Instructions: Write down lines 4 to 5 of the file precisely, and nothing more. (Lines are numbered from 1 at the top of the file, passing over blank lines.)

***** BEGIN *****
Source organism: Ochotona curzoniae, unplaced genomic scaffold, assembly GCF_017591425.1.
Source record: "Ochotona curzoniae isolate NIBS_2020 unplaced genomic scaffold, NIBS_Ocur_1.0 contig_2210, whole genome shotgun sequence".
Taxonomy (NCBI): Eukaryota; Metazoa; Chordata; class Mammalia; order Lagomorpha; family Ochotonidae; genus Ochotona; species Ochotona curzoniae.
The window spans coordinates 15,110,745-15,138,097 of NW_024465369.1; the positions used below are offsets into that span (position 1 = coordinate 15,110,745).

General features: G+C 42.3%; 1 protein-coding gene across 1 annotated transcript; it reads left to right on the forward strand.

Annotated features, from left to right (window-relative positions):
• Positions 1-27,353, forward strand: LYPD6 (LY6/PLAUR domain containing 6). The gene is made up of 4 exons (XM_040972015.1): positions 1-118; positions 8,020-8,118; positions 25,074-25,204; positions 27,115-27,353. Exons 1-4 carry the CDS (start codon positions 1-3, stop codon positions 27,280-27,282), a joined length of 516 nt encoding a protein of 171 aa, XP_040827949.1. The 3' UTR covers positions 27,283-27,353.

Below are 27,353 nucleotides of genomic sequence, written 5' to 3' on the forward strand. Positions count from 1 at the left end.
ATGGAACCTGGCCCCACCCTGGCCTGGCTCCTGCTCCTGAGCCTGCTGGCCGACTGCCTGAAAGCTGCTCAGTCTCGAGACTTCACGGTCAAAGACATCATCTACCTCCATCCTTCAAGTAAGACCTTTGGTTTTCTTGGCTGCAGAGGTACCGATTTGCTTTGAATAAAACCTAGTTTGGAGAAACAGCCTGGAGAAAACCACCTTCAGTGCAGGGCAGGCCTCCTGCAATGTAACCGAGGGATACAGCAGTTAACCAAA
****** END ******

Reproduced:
The window spans coordinates 15,110,745-15,138,097 of NW_024465369.1; the positions used below are offsets into that span (position 1 = coordinate 15,110,745).

General features: G+C 42.3%; 1 protein-coding gene across 1 annotated transcript; it reads left to right on the forward strand.